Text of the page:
In this section, we adopt the common selection cuts definition between ATLAS and CMS for processes () HWWcuts (); HZZcuts () and calculate parton-level leptons cross sections at LO using gg2VV gg2VV () based on Refs. Binoth:2005ua (); Binoth:2006mf (); Binoth:2008pr (); Kauer:2012ma (); Hahn:1998yk (); Hahn:2000kx (), with Higgs in ZWA as well as off-shell including interference with continuum production (where contributions are also included).666All cross sections are evaluated with a  GeV cut. This technical cut prevents numerical instabilities when evaluating the continuum amplitude.All results are given for a single lepton flavour combination. No flavour summation is carried out for charged leptons or neutrinos. As input parameters, we use the specification of the LHC Higgs Cross Section Working Group in App. A of Ref. Dittmaier:2011ti () with NLO and scheme. Finite top and bottom quark mass effects are included. Lepton masses are neglected. We consider the Higgs masses  GeV and  GeV with  GeV and  GeV, respectively. The Higgs widths have been calculated with HDECAY Djouadi:1997yw (). The fixed-width prescription is used for Higgs and weak boson propagators. The renormalisation and factorisation scales are set to . The PDF set MSTW2008NNLO Martin:2009iq () with 3-loop running for and is used. The CKM matrix is set to the unit matrix, which causes a negligible error Kauer:2012ma ().

The accuracy of the ZWA Higgs cross section and the impact of off-shell effects is assessed with the ratio

(12)

To facilitate comparison with off-shell distributions, we define the ZWA distribution as suggested by Eq. (5):

(13)

Each signal process leptons (with amplitude ) and corresponding continuum background process leptons (with amplitude ) have identical initial and final states. Hence interference occurs, and the distinction between signal and background cross sections becomes blurred:

(14)

We assess interference effects using a -inspired interference measure,

(15)

and a -inspired measure,

(16)

In the following, charged leptons are denoted by .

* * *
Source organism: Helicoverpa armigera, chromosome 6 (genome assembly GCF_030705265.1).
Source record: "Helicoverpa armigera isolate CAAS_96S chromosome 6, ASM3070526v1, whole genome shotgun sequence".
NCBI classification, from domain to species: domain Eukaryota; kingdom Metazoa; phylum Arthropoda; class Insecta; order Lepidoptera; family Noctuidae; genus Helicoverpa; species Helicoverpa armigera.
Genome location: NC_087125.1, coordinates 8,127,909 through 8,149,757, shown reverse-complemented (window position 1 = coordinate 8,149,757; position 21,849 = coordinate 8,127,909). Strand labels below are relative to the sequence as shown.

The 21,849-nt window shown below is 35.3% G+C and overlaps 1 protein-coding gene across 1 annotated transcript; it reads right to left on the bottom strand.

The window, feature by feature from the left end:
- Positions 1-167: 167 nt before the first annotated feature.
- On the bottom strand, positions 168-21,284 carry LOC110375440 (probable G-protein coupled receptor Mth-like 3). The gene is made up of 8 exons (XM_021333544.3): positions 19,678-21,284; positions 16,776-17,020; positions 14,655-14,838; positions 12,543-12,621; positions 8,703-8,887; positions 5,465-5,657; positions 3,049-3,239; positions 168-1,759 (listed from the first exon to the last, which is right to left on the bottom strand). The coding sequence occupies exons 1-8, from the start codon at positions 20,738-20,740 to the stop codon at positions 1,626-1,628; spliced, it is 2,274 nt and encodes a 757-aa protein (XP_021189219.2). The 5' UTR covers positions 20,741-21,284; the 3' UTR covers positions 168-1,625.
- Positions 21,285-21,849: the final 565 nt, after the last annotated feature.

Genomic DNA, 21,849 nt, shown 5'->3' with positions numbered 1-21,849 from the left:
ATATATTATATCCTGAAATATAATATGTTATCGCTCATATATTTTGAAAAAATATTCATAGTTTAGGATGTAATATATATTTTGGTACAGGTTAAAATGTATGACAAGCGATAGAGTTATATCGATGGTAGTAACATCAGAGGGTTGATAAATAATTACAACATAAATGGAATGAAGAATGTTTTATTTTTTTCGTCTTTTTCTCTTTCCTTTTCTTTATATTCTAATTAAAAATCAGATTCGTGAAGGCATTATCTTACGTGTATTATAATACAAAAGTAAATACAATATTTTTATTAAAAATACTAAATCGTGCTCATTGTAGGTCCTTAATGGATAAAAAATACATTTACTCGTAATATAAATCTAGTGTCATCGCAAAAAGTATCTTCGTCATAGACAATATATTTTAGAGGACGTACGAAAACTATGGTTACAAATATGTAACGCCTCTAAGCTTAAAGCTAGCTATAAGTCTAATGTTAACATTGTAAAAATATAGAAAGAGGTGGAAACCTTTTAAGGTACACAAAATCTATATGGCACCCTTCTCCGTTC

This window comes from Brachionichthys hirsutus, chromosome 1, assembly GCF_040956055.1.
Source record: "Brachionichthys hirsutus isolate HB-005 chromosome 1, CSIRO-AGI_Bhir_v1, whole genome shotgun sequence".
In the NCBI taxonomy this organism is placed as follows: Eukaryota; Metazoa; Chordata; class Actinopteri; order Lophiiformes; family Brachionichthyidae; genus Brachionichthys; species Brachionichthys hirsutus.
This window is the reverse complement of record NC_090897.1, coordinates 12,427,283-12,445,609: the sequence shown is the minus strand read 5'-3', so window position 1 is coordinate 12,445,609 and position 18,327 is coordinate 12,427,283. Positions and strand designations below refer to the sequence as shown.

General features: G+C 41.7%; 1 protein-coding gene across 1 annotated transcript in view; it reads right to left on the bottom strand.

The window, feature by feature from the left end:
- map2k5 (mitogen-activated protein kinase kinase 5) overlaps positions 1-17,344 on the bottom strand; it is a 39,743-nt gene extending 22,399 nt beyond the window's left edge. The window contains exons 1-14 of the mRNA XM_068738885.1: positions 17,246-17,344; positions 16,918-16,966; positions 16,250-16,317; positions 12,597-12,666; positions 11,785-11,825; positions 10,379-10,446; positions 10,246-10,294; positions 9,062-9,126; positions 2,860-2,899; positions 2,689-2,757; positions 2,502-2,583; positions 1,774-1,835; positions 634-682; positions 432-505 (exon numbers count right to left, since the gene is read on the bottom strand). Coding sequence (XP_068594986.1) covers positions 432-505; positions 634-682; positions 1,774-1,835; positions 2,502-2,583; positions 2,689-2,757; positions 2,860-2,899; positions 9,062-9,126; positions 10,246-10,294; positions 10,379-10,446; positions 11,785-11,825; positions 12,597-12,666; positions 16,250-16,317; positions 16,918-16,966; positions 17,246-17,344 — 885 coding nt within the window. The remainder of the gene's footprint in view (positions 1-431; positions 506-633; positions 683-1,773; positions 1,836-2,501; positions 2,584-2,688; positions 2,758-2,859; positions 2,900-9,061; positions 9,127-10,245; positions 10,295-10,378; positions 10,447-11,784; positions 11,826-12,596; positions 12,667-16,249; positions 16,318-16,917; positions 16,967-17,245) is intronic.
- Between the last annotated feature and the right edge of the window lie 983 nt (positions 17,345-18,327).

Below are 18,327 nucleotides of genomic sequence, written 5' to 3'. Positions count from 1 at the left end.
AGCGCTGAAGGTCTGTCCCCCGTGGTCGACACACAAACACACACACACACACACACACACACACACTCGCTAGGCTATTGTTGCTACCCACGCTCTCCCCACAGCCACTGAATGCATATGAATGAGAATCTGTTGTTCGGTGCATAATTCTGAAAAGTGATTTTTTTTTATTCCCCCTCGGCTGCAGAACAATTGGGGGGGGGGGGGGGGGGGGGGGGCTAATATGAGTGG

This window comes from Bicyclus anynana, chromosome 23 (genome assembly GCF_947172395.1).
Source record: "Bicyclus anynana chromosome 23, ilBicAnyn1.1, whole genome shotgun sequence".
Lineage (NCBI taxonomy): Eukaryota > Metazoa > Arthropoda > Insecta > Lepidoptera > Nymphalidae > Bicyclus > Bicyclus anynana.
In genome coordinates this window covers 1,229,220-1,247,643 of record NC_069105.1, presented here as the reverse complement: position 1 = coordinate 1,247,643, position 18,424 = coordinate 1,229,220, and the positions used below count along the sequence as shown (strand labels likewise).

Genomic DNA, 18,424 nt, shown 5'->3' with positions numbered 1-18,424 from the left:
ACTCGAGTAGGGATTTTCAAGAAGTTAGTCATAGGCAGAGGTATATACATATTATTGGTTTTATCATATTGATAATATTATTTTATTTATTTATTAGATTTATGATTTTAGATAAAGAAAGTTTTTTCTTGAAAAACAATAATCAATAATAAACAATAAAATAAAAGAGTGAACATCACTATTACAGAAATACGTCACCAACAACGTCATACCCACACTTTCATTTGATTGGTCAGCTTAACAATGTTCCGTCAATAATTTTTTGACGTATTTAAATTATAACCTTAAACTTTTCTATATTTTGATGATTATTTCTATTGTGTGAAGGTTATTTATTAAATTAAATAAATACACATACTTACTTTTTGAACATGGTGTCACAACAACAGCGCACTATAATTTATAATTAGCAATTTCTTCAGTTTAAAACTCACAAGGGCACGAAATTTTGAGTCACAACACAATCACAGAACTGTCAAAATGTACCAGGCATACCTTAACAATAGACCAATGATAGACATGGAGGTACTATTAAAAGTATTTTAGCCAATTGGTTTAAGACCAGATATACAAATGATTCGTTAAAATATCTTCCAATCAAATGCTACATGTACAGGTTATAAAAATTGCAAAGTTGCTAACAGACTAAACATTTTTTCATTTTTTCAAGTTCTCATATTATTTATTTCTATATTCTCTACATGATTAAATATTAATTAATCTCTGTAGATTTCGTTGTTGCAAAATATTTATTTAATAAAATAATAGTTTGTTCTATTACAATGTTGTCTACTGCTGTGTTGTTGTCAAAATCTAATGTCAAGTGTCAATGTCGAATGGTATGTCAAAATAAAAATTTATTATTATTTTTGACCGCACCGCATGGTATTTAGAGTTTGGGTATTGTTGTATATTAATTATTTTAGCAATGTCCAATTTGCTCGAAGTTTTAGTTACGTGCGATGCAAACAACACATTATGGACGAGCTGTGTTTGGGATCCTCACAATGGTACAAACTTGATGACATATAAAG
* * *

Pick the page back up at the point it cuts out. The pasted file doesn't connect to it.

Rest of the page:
3.1 and at  GeV

The same- and different-flavour 4-charged-lepton channels have been analysed by ATLAS ATLAS:2012ac () and CMS Chatrchyan:2012dg () for Higgs masses in the range 110–600 GeV. In these search channels, the invariant mass of the intermediate Higgs () can be reconstructed. The spectrum is hence used as the discriminant variable in the final stage of the analysis, and the test statistic is evaluated with a binned maximum-likelihood fit of signal and background models to the observed distribution. For light Higgs masses, the observed distribution is dominated by experimental resolution effects and for example fitted as Gaussian with a standard deviation of 2–2.5 GeV (or similar bin sizes are used). Since the width of a light SM Higgs boson is 2–3 orders of magnitude smaller, one would expect that the ZWA is highly accurate. According to Eq. (7), the constraints on mentioned above introduce an error of order 0.1%. Invariant masses above , where large deviations from the Breit-Wigner shape occur, are excluded by the experimental procedure. Higgs-continuum interference effects are negligible. For illustration, we compute the Higgs cross section in ZWA and off-shell including continuum interference in the vicinity of , more precisely  GeV. To take into account the detector acceptance, we require  GeV and . Leptons are separated using . Following Ref. ATLAS:2012ac (), we apply the cuts 76 GeV GeV and GeV GeV. The invariant mass of the same-flavour, opposite-sign lepton pair closest to is denoted by . denotes the invariant mass of the remaining lepton pair. The singularity for vanishing virtuality is excluded by requiring  GeV.777This cut is induced by the phase space generation. The results are displayed in Table 3.

and
[fb], ,  TeV,  GeV ZWA interference
mode cont +cont
0.0748(2) 0.0747(2) 0.000437(3) 0.0747(6) 1.002(3) 0.994(8) 0.994(8)
0.1395(2) 0.1393(2) 0.000583(2) 0.1400(3) 1.002(2) 1.001(2) 1.001(2)

Table 3: Cross sections for and in collisions at  TeV for  GeV and  GeV calculated at LO with gg2VV. The zero-width approximation (ZWA) and off-shell Higgs cross sections, the continuum cross section and the sum of off-shell Higgs and continuum cross sections including interference are given. The accuracy of the ZWA and the impact of off-shell effects are assessed with . Interference effects are illustrated through and . contributions are included in . Applied cuts:  GeV,  GeV, , , 76 GeV GeV and GeV GeV (see main text),  GeV. Cross sections are given for a single lepton flavour combination. No flavour summation is carried out for charged leptons or neutrinos. The integration error is given in brackets.

3.2 at  GeV

The search channel has been analysed by ATLAS ATLAS_lvlv () and CMS Chatrchyan:2012ty () for Higgs masses in the range 110–600 GeV. We apply the standard cuts  GeV, ,  GeV and  GeV. As Higgs search selection cuts, we apply the standard cuts and in addition 50 GeV and . Since cannot be reconstructed, ATLAS and CMS also use transverse mass observables that aim at approximating . Ref. ATLAS_lvlv () uses the transverse mass definition888 In the absence of additional observed final state particles, the expressions for simplify due to .

(17)

with

(18)

and applies a cut for  GeV. Ref. Chatrchyan:2012ty () uses the transverse mass definition

(19)

where is the angle between and , and applies a cut for  GeV.